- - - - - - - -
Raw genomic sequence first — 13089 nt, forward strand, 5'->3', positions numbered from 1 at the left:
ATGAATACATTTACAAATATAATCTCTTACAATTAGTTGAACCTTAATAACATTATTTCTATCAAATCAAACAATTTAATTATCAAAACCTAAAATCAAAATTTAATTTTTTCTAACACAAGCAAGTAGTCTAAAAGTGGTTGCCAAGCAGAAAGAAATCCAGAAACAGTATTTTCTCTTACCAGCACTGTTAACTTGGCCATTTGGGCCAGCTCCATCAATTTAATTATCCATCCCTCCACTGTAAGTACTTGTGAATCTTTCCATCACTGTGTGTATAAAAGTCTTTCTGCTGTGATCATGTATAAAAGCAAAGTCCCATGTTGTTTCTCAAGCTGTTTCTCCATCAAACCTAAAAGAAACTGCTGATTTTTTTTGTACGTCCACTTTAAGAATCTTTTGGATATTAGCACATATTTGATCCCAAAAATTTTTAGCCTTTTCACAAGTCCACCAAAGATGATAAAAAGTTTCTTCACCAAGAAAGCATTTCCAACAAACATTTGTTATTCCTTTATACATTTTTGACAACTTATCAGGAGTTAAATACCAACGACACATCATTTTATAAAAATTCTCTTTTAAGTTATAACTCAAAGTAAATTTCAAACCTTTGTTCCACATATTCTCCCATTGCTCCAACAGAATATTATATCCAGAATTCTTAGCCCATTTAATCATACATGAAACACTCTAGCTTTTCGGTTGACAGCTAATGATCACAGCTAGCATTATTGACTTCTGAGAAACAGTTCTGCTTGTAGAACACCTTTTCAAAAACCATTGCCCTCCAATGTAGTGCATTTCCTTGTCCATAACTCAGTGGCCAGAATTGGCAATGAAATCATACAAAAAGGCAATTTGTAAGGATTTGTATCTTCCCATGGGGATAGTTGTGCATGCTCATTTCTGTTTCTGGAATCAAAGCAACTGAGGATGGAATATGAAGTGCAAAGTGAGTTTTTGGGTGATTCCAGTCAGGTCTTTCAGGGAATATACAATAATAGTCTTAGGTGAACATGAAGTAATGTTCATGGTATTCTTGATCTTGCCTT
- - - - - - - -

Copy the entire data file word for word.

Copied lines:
Raw genomic sequence first — 13089 nt, forward strand, 5'->3', positions numbered from 1 at the left:
ATGAATACATTTACAAATATAATCTCTTACAATTAGTTGAACCTTAATAACATTATTTCTATCAAATCAAACAATTTAATTATCAAAACCTAAAATCAAAATTTAATTTTTTCTAACACAAGCAAGTAGTCTAAAAGTGGTTGCCAAGCAGAAAGAAATCCAGAAACAGTATTTTCTCTTACCAGCACTGTTAACTTGGCCATTTGGGCCAGCTCCATCAATTTAATTATCCATCCCTCCACTGTAAGTACTTGTGAATCTTTCCATCACTGTGTGTATAAAAGTCTTTCTGCTGTGATCATGTATAAAAGCAAAGTCCCATGTTGTTTCTCAAGCTGTTTCTCCATCAAACCTAAAAGAAACTGCTGATTTTTTTTGTACGTCCACTTTAAGAATCTTTTGGATATTAGCACATATTTGATCCCAAAAATTTTTAGCCTTTTCACAAGTCCACCAAAGATGATAAAAAGTTTCTTCACCAAGAAAGCATTTCCAACAAACATTTGTTATTCCTTTATACATTTTTGACAACTTATCAGGAGTTAAATACCAACGACACATCATTTTATAAAAATTCTCTTTTAAGTTATAACTCAAAGTAAATTTCAAACCTTTGTTCCACATATTCTCCCATTGCTCCAACAGAATATTATATCCAGAATTCTTAGCCCATTTAATCATACATGAAACACTCTAGCTTTTCGGTTGACAGCTAATGATCACAGCTAGCATTATTGACTTCTGAGAAACAGTTCTGCTTGTAGAACACCTTTTCAAAAACCATTGCCCTCCAATGTAGTGCATTTCCTTGTCCATAACTCAGTGGCCAGAATTGGCAATGAAATCATACAAAAAGGCAATTTGTAAGGATTTGTATCTTCCCATGGGGATAGTTGTGCATGCTCATTTCTGTTTCTGGAATCAAAGCAACTGAGGATGGAATATGAAGTGCAAAGTGAGTTTTTGGGTGATTCCAGTCAGGTCTTTCAGGGAATATACAATAATAGTCTTAGGTGAACATGAAGTAATGTTCATGGTATTCTTGATCTTGCCTT